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Perhaps all the bad news is behind Take-Two Interactive Software. The company behind some of the most controversial video games in the industry is in the midst of a regulatory investigation, already has been through a boardroom takeover and has been chastised for hiding lurid sex scenes in its games. It also has delayed an important release and seen its stock tank.
But most of that is old news. Take-Two shares have risen 20% since March, the same month five board members were ousted and the company was taken over by chairman Strauss Zelnick and new CEO Ben Feder.
Judging by the enthusiasm of some, Take-Two’s new management can do no wrong. Case in point: When the company announced its sixth consecutive quarterly loss this month — missing Wall Street estimates by a mile — shares rose and analysts were actually impressed.
JP Morgan analyst Dean Gianoukos upgraded the stock after the report from “neutral” to “overweight,” guessing that all “the negative sentiment” was already priced into shares. He also called the impending launch of “Grand Theft Auto IV” a large near-term catalyst for the stock.
Likewise, Janco Partners analyst Mike Hickey recently raised his price target on Take-Two shares from $25 to $28, impressed that, while not profitable, the company at least has $109 million in cash on the books. Shares closed Wednesday at $20.42.
But what has changed at Take-Two to warrant a price surge and bullish prognostications from some analysts? Not much, more bearish Wall Street observers say.
Wedbush Morgan Securities analyst Michael Pachter, for example, says that Take-Two shares are overvalued because of persistent speculation of a takeover that he thinks isn’t going to happen.
“The stock is trading on the greater fool theory,” Pachter said. “Investors expect a $2 billion offer to come in, but there are other acquisitions out there that are less of a hassle.”
Take-Two had a market capitalization of $1.5 billion at the close of trading Wednesday, and Pachter says any entity in the market for a video game company would do better to purchase THQ Inc., which is profitable, has no public-relations baggage and sports a market cap of $2.1 billion.
Pachter estimates that Take-Two could grow into its current market cap by increasing operating income by about $100 million annually, which could take four years, he says.
The company recently started addressing its profit-ability, though, saying it would cut costs by $25 million in part by laying off a “significant percentage” of its 2,100-person work force. The company also said that it was considering shedding its Jack of All Games and Joytech operations in order to focus on its Rockstar Games, Global Star Software, 2K and 2K Sports labels.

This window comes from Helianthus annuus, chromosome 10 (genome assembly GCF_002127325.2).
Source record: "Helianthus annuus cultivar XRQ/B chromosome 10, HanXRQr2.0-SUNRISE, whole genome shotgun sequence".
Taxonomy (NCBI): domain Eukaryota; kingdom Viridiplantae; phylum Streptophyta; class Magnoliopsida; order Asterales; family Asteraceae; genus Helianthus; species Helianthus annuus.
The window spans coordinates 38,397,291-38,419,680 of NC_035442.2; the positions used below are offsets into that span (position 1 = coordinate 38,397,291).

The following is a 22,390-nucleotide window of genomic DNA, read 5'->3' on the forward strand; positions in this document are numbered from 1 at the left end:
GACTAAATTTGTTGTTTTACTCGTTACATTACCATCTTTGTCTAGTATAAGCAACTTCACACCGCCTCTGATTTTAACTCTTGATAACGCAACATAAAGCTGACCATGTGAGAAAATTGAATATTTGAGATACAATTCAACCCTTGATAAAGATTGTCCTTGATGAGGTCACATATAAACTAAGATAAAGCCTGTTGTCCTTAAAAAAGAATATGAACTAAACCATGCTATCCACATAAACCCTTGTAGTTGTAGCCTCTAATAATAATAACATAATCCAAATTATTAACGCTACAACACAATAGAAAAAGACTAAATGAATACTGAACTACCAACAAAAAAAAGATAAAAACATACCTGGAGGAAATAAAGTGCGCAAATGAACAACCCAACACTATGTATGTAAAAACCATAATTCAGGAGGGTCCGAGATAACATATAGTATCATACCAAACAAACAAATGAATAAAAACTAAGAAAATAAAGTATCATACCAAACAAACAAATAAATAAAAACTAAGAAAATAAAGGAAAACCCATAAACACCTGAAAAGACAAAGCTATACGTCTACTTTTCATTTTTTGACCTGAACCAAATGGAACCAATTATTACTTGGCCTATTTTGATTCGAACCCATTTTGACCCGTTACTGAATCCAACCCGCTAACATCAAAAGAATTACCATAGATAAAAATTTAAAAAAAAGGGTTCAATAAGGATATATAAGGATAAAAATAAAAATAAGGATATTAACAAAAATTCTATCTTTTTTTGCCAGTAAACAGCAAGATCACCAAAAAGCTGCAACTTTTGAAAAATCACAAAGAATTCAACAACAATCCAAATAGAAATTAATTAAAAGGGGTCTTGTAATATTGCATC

More immediate problems with Take-Two are that its “Manhunt 2” release recently was “temporarily suspended” after the game received an Adults Only rating, and its “Fantastic Four: Rise of the Silver Surfer” has been getting dreadful reviews.
“They only had two products this quarter, and both are a disaster,” Pachter said.
If “Manhunt 2” were to be released with an AO rating, that would keep it off of the Play- Station 2 and Wii platforms and off the shelves of many large retailers. Plus, Pachter argues, the “Manhunt 2” and “Silver Surfer” situations reflect a problem that Take-Two’s new management might have with its creative talent.
“Someone needs to let the children know you can’t make adult-only games; instead, management defends their developers as ‘artists.’ But stockholders are investing in a company, not a piece of art,” Pachter said. “What’s the point of making an AO game? Just to prove you can? It would be like the next ‘Die Hard’ movie getting an X rating. Someone at Fox would get fired.”
While the bulls and bears haggle about Take-Two’s prospects, some are content to occupy the sidelines for now.
One manager of a private fund who invests exclusively in the video game sector says he is not short or long Take-Two for now, eager just to watch the reaction to the fall release of the latest “Grand Theft Auto,” which will sell for a hefty $60 per copy.
“The industry has yet to experience a $60 title being a 5 million-plus seller for a third-party publisher, so few fully understand the potential effect,” the money manager said. “A loser would kill Take-Two’s valuation. A big winner could double the stock.”
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